Sunday, September 26, 2010

Concord Grape Pie

farm-fresh northeastern Ohio concord grapes

It is Concord Grape season and we are in the heart of grape growing country. There was even a Grape Jamboree Festival here this weekend that we attended. On the way home, we stopped at one of my favorite nurseries and picked up 15 or so pounds of Concord Grapes. You can only find Concord Grapes in September and October, so I tend to go over board since I love them so. I generally won't buy them in the supermarket because they are so darn expensive but there is nothing like freshly grown and harvested Concord Grapes (and Concord Grape pies, YUM!) Buying 15 pounds is a little crazy however unless you can call in the troops to help you *process* them. Before I actually purchased my yumminess, I called my mom to ask her if she could help me and if I could freeze the goods. (you can freeze grapes after you cook them and remove their seeds) So here is how we do that and my favorite Concord Grape pie recipe (originally published in Better Homes and Garden Cookbook) If you can find fresh concord grapes and feel so inclined to undertake such a labor intensive recipe, I highly recommend it. [note: I haven't baked our pies yet because I'm still cooking and freezing the grapes for future use. I'll update this post with those pictures when I do:o)]

The troops measuring the grapes

Step One: Measure out the grapes. If you are doing a large quantity measure out the amount of grapes you will need for your recipe and store them unwashed in plastic ziploc bags until you are ready to cook them. We got 6 batches of grapes out of one large, very heavy basket of grapes. I was able to cook and freeze two batches and have 4 more to finish today. I use deeper dish pie plates so I measured out 5 cup portions and adjust my recipe.

Step Two: Wash the measured grapes. Slip the pulp out of the skins, reserving the skins to reintroduce later.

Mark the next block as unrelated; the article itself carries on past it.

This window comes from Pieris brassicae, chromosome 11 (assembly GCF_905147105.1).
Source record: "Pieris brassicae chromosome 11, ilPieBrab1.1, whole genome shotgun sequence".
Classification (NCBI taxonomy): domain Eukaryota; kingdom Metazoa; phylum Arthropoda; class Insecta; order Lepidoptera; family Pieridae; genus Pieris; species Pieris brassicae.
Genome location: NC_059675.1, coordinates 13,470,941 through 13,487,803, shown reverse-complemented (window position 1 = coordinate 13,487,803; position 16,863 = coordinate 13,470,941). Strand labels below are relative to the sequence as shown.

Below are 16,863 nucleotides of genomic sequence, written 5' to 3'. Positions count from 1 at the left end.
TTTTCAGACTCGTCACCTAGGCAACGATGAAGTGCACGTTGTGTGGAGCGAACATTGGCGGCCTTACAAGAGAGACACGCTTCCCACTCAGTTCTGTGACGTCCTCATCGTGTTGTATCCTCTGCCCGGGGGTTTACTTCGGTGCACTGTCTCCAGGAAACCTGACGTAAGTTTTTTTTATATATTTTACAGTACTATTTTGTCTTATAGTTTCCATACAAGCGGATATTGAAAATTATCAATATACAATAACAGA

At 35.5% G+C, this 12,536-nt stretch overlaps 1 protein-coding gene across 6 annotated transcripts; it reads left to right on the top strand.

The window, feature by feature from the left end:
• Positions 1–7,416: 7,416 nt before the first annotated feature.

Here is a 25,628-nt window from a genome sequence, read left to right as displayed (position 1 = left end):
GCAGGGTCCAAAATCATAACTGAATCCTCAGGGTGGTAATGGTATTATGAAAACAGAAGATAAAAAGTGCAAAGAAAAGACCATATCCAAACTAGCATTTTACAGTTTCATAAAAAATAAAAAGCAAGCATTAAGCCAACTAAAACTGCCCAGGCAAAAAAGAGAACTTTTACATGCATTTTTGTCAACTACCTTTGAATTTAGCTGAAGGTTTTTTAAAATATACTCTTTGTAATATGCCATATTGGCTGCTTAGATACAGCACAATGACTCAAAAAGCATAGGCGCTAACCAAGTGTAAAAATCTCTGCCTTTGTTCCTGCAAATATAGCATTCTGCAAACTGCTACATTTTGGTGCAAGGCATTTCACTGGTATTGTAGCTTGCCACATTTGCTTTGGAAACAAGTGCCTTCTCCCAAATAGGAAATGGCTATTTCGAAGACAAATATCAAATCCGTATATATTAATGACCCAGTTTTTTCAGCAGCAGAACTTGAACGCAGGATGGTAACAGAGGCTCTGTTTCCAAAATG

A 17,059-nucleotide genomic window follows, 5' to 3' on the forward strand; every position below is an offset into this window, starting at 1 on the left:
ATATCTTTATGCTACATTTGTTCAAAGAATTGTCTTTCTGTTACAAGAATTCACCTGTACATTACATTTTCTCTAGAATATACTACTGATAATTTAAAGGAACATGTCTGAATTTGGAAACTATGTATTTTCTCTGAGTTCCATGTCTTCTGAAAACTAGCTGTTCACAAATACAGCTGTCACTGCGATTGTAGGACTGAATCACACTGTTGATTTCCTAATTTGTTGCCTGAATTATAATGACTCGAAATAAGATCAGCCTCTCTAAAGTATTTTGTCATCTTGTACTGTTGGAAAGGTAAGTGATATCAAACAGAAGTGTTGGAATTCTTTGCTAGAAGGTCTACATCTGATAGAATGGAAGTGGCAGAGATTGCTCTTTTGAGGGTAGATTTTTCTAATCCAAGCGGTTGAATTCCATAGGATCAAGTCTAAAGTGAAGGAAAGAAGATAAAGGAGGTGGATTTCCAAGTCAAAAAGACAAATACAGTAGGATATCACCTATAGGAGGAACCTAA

grape pulp

reserved skins

Step Three: In a heavy pan (I use a large stock pot so that the grapes will cook and breakdown faster)bring grapes up to a boil over medium heat. Reduce heat to low and continue to stir until the pulp has cooked down and the seeds are separated from the pulp. When the grapes are ready to be strained you will not see many formed grapes. [Be careful, the grapes will burn quickly due to their high sugar content if you don't watch them or cook them at too high a temperature for too long.]

grapes cooking down

fully cooked grape pulp ( note how smooth it is. the pectin in the seeds thicken it and it looks similar to a lemon filling in consistency)

Step Four: Put your cooked grapes through a sieve. Since it is hot, I use a silicone spatula to push the concoction back and forth until nearly all the pulp is separated into a cold sauce pan beneath the sieve.(The cold sauce pan will help to cool the grapes for the next step) Remember to scrape the bottom of the sieve as you do this so that you don't lose much of the pulp. I even dump the seeds and scrape the pulp out of the sieve. The pectin in the grapes help to thicken the finished pie so I try to retain as much of this cooked pulp as possible.

Strained cooked grapes

Step Five: Reintroduce the grape skins into the cooled grape pulp. The skins add flavor and color to the finished pie. It is at this point you can either make your pie or freeze the cooked grapes for future use. We put the cooked grapes into quart-sized ziplocs, force out the excess air and then put those inside plastic freezer boxes. I'm not too sure how long they will keep but I do know that the finished pies are so yummy you may use up your reserves before you have to worry about it!:o)

Concord Grape Pie
servings: 8


  • 1 recipe Pastry for Single-Crust Pie
  • 1 1/2 pounds Concord grapes (about 4 cups)
  • 1 cup sugar
  • 1/3 cup all-purpose flour
  • 1/4 teaspoon salt
  • 2 tablespoons butter or margarine, melted
  • 1 tablespoon lemon juice
  • 1/2 cup all-purpose flour
  • 1/2 cup sugar
  • 1/4 cup butter or margarine


Prepare and roll out pastry. Line a 9-inch pie plate with pastry; trim and crimp edge as desired. Set aside.

(shown above) Remove skins from grapes by gently pressing each grape between your fingers. The skins will slip off easily. Set skins aside. In a large saucepan bring grape pulp to boiling. Reduce heat and simmer, uncovered, for 5 minutes. Sieve the pulp to remove the seeds. Add the grape skins to the pulp.

In a large mixing bowl stir together the 3/4 cup sugar, the 1/3 cup flour, and salt. Stir in the grape mixture, melted butter or margarine, and lemon juice. Pour mixture into the pastry-lined pie plate. To prevent overbrowning, cover the edge of the pie with foil. Bake in a 375 degree F oven for 20 minutes.

Meanwhile, stir together the 1/2 cup flour and the 1/2 cup sugar. Cut in the 1/4 cup butter or margarine until mixture resembles coarse crumbs. Remove foil from pie. Sprinkle crumb mixture over pie. Bake about 25 minutes more or until topping is golden. Cool on a wire rack. Makes 8 servings.

Nutrition Facts

  • Servings Per Recipe 8 servings
  • Calories402,
  • Total Fat (g)18,
  • Saturated Fat (g)4,
  • Cholesterol (mg)23,
  • Sodium (mg)223,
  • Carbohydrate (g)61,
  • Fiber (g)2,
  • Protein (g)4,
  • Percent Daily Values are based on a 2,000 calorie diet

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